10 Benefits of Attending an Online College

In the three decades since the Internet transformed distance learning for colleges, much has changed. Platforms have proliferated and learning tools have changed dramatically. Today’s college students can learn via rich video, instant voice and text communication and even through interactive programs that respond to a student’s knowledge, or gaps in knowledge. However, some things have not changed. For students who are serious about getting an education and advancing in their careers, online school programs offer distinct advantages over brick-and-mortar college classes.

Here are our 10 favorites:


Of all the benefits of attending college online, flexibility is perhaps the most important to the majority of students, particularly those who are adult learners with full work schedules and family commitments. According to the National Center for Education Statistics’ 2018 Digest of Education Statistics nearly 34 percent of college students took one or more courses online in 2017, up from less than 16 percent in the 2003-2004 school year. There are many reasons for the growth. Online college allows a student to:

  • Find the degree program that best fits your needs and professional goals, whether it’s in your city, in another part of the country or in another part of the world.
  • Do class work when it’s convenient for you. Tackle assignments in the early morning before the children wake up, or on a Friday night when others may be socializing.
  • Work at your own pace, within the parameters set by your program. As long as students meet their deadlines and participate as required, they can dive deeper into certain material, watch a lecture a second time or skim through information they already know. Only have time for half the lecture? Listen to the rest later.
  • Study where it’s convenient. Noisy children playing games with your partner? Go to the coffee shop to write that paper. Aging parent recovering from surgery at home? You can be there. As long as you have an Internet connection, you’re in business.


Online school programs are less stressful in many ways. Here are a few:

  • You don’t have to leave work to make it to class at a certain time one or more days a week.
  • Life’s emergencies — caregiving for a sick child or elder, for instance — won’t throw you for a loop because you know your school is flexible.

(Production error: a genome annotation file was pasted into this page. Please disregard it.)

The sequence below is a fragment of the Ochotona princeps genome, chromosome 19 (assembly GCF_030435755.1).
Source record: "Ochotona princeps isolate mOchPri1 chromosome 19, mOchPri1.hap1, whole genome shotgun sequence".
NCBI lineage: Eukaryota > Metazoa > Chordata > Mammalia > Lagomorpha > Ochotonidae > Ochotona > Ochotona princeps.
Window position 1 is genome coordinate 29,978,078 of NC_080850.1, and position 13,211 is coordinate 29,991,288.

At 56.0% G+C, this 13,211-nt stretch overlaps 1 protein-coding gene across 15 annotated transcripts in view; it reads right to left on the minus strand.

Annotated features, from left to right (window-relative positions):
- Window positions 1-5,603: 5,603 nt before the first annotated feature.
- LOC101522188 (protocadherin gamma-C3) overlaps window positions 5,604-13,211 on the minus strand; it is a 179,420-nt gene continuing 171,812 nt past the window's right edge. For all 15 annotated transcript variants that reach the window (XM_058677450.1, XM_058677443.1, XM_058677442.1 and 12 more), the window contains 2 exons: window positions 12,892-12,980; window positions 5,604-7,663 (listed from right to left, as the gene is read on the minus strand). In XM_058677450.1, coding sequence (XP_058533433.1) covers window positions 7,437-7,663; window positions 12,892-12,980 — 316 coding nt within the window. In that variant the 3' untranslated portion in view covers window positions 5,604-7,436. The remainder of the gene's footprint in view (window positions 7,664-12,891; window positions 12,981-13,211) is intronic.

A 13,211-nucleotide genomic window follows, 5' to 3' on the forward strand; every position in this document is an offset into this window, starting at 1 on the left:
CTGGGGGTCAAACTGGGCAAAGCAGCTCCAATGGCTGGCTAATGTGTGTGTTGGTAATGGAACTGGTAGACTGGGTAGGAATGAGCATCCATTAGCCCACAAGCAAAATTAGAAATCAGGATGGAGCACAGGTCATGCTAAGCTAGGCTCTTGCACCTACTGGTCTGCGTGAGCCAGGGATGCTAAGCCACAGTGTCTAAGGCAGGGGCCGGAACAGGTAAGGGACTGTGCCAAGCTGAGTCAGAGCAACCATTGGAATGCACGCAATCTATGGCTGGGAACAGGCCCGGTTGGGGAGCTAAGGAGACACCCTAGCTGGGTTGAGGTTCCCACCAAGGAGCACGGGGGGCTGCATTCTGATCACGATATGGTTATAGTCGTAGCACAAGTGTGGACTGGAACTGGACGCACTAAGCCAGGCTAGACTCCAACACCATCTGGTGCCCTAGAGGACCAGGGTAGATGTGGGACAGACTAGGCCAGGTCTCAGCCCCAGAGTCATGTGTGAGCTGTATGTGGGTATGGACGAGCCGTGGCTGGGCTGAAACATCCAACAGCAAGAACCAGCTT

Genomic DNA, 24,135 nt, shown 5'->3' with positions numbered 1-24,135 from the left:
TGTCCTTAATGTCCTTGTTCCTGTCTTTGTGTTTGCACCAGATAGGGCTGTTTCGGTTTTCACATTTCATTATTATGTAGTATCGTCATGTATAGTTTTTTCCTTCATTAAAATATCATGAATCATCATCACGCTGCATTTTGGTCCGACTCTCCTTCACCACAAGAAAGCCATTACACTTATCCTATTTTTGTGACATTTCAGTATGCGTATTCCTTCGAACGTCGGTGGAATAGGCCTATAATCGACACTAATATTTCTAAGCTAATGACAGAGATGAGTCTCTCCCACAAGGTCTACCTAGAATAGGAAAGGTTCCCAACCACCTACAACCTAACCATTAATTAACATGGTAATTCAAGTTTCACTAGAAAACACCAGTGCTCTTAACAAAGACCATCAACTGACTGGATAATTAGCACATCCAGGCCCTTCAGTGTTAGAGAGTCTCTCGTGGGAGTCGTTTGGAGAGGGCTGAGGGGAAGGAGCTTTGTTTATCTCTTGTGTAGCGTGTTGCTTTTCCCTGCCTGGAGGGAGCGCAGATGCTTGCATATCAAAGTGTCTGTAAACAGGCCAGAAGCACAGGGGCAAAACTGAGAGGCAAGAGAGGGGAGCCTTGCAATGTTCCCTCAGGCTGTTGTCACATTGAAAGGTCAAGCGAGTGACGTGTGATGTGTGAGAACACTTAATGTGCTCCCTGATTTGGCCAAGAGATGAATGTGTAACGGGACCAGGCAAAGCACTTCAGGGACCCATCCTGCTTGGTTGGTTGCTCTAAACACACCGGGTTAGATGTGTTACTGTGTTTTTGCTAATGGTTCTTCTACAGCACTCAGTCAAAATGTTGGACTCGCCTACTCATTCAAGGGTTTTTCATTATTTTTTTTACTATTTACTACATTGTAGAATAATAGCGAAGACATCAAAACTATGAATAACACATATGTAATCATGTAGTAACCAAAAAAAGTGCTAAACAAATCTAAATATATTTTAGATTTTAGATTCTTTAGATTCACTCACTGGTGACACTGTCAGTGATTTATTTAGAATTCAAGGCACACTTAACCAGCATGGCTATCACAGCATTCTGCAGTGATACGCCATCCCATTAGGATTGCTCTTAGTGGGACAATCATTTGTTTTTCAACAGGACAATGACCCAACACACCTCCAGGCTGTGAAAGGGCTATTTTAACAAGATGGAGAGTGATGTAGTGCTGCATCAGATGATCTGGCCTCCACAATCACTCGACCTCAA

• You don’t have to drive in heavy traffic or through bad weather, and you don’t have to search for a parking space when you get to campus.
  • You won’t have stress about being shy or making small talk with classmates. You can be known by the content of your work — the answers you provide on discussion forums, for instance.


Attending an online program can be less expensive because you don’t need to move near campus, pay for public transit or the costs of maintaining  and parking  a vehicle. Online instructors often use e-textbooks or other materials rather than traditional and more costly textbooks.

Personal development

One of the best benefits of attending online school programs is that you gain personal skills. Here are a few of them:

  • Attending college requires discipline, but the extra freedom of online schooling especially helps a student learn to manage time, meet deadlines and be accountable for getting the work done.
  • You will work with other students on concepts and projects, and sometimes in teams. This will require you to hone your communication and collaboration skills.
  • Time management is a skill that’s essential for success at home and work, and meeting regular deadlines reinforces the importance of managing your time and keeping commitments.

Professional skills

Most online school programs require students to use a learning management system (LMS). Students benefit because:

  • You’ll be a much more savvy user of technology after attending lectures, writing and recording your papers, and attending chat and video conferences. You’ll likely be exposed to online calendars for scheduling your tasks and time.
  • The instructors at online colleges often come from industry and tend to put a great deal of emphasis on critical thinking skills, as those are highly valued in every industry and sector. 


Online colleges may be more likely to give you credit for what you already know. They do it in these ways:

  • They will evaluate courses you have already passed at other schools to assess whether the credits will count toward your degree path.
  • They may consider whether your life, work or volunteer experiences could count toward the credits required for a degree. Every school uses its own criteria and methods of assessing experiences.


Reputable schools — including those with online programs — are accredited, which ensures the school meets standards of quality set by the accrediting agency. To check whether a school you are considering is accredited, visit the U.S. Department of Education.

Access to instructors

At a traditional campus, students who want to meet one-on-one with an instructor must show during identified office hours. That’s typically not the case with online school programs. These programs typically allow students to communicate with the instructor by email whenever the need arises, and to schedule video or voice chats regularly.

Study groups

Many online schools host larger virtual study groups where students can swap study tips and encouragement, share screens and brainstorm ideas. Such students get good at “virtual community,” especially compared to on-ground students who take part in virtual study groups only occasionally.


When you attend an online school, your peers are often from other states and countries. This offers a rich opportunity to form professional friendships and networks. It also expands your cultural awareness, setting you up for more success in a diverse work world.